Shelf Love

The Year of the Joyful Hag: Season 3 Is Here!


Short Description

What's love got to do with it? Tina Turner famously asked this question and while I think she meant it rhetorically, I think the answer is: quite a bit. Except it seems like we're still figuring out what romantic love is and questioning if it even exists in the first place. Here's what you can expect coming up in season 3 of Shelf Love.


Show Notes

Andrea Martucci: [00:00:00] Romantic love, even when it's not the main focus makes an appearance in fictional stories across media, whether they be on the screen, the stage, the page, the wrestling ring, and even commercials.

What's love got to do with it? Tina Turner famously asked this question and while I think she meant it rhetorically, I think the answer is: quite a bit. Except it seems like we're still figuring out what romantic love is and questioning if it even exists in the first place.

I'm Andrea Martucci host of Shelf Love, and I am thrilled to introduce you to season three of Shelf Love.

Season three will explore fictional stories of romantic love across media time and cultures. How do the stories we tell about romantic love reflect what we value and what we find meaningful? How does the structure and format of a romantic narrative satisfy or tap into the way that we process stories. And how does a story of romantic love become a playground to explore our deepest anxieties and desires and all those ambiguous emotions that we're still trying to define.

I'm unofficially calling season three, the year of the joyful hag.

I'll explain more about what that means in a moment, but it will make a bit more sense after explaining how we got here.

Here's the quick, "previously on" recap of how Shelf Love got to this point.

Season one of Shelf Love was focused on individual romance novel texts, using them as a lens to have a broader discussion of identity, culture, and love, but primarily focused on recently published exemplars of romance fiction. I was a new podcaster, bright eyed, bushy tailed, and discovering new things about how to podcast, what kinds of conversations I wanted to have, and really digging into a lot of the pre-existing discourse around romance fiction.

Season two focused more on tropes and repeated motifs within the romance genre and got critical about the patterns that emerged asking if they're a feature or a bug of the genre.

In the problematic favorite trope series, for example, I asked, do we enjoy these patterns because of their problematic nature, or in spite of them. I also increasingly invited romance scholars to share their expertise and help contextualize the history of the genre and different ways of studying the genre.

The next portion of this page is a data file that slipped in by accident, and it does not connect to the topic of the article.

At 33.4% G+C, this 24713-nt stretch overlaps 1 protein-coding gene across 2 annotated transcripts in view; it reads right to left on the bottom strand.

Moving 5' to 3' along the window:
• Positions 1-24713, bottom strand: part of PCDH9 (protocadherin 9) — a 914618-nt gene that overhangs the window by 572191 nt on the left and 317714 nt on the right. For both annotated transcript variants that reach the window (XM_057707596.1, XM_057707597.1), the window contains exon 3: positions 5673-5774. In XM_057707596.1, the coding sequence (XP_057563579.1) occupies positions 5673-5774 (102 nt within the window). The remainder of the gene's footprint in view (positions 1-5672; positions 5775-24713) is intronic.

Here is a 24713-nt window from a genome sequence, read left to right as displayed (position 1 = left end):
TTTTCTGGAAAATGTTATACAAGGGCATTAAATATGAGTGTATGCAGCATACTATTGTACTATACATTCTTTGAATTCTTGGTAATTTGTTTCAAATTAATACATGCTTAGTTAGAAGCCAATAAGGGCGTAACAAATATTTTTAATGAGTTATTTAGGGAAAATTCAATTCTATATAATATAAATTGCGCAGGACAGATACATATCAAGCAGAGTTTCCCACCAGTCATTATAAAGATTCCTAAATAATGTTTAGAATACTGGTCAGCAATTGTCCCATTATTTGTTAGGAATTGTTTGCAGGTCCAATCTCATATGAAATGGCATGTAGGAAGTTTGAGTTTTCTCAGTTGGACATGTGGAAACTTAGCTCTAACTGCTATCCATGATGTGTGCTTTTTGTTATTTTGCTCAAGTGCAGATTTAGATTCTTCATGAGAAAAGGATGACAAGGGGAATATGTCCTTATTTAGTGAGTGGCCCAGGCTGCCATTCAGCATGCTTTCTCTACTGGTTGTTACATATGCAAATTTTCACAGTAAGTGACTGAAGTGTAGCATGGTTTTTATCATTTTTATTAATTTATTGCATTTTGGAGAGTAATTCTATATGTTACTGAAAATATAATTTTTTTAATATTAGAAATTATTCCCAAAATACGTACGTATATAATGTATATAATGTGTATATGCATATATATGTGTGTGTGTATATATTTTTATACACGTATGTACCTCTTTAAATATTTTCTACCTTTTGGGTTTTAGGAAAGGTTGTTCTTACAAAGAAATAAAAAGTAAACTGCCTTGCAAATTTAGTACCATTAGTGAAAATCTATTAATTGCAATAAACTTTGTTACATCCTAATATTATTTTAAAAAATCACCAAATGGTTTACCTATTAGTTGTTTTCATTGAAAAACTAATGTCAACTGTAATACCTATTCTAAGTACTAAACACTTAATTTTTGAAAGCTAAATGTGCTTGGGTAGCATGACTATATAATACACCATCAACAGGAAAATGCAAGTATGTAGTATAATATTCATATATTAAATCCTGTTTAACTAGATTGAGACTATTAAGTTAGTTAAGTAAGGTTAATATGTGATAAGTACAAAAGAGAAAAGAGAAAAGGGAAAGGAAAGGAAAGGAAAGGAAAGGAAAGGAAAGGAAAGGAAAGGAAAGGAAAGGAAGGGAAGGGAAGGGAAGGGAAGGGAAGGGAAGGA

In retrospect, I'd call season two, the year of the joyless hag. If you've been listening to Shelf Love, you've probably picked up on my use of the joyless hag moniker as a tongue in cheek, reference to the idea that critical engagement with the problematic elements of a text somehow robs others of their joy and turns the critic, well, a joyless hag.

And I think what I was grappling with was how to respond to, or understand myself, how to process the pushback [00:03:00] that I got from some people who felt defensive about critical commentary on their escapism of choice. And maybe it was also wrapped up in my fear that I literally don't know how to enjoy things.

I do write research papers for fun, hashtag romance nerd.

Let's circle back to the year of the joy full hag. Earlier this summer, I created an infographic for a class that Dr. Maria DeBlassie is teaching. And in that infographic, I explored some of the ideas from season two about problematizing the things that we love and how the act of being critical is actually joyful in and of itself. And the process of articulating this in a succinct medium, I realized that I had also created an instruction manual for how I wanted to move forward in season three.

I was going to joyfully problematize and have fun doing it.

So basically I've nailed down my approach and my tone. We're here because we enjoy pop culture and the process of unpacking it is the fun part. In seasons one and two, I centered the conversation on romance novels but also used romance novels to talk about many things, unrelated to the topic that romance novels are best known for: their focus on exploring romantic love.

Season three is going to focus in specifically on romantic love, but then broaden out beyond just romance novels to any media that explores romantic love within a fictional story.

We'll be discussing stories with a visual component like movies and TV as well as stories in audio, written stories and multimedia fiction, as well as folklore and oral storytelling. And don't worry, we'll still be talking about romance novels in the mix, just not exclusively anymore.

I believe that critical engagement with pop culture conveys the respect and appreciation that I have for it. And that critical engagement adds to how much I enjoy it.

With pop culture, however, you can't rely on the tools or the measures that have been developed primarily to delineate the hierarchies of taste. So what that means is that critical engagement with pop culture requires understanding and respecting the genre, the sub genre and understanding audience expectations and understanding that the goals may differ as a result of all of those things.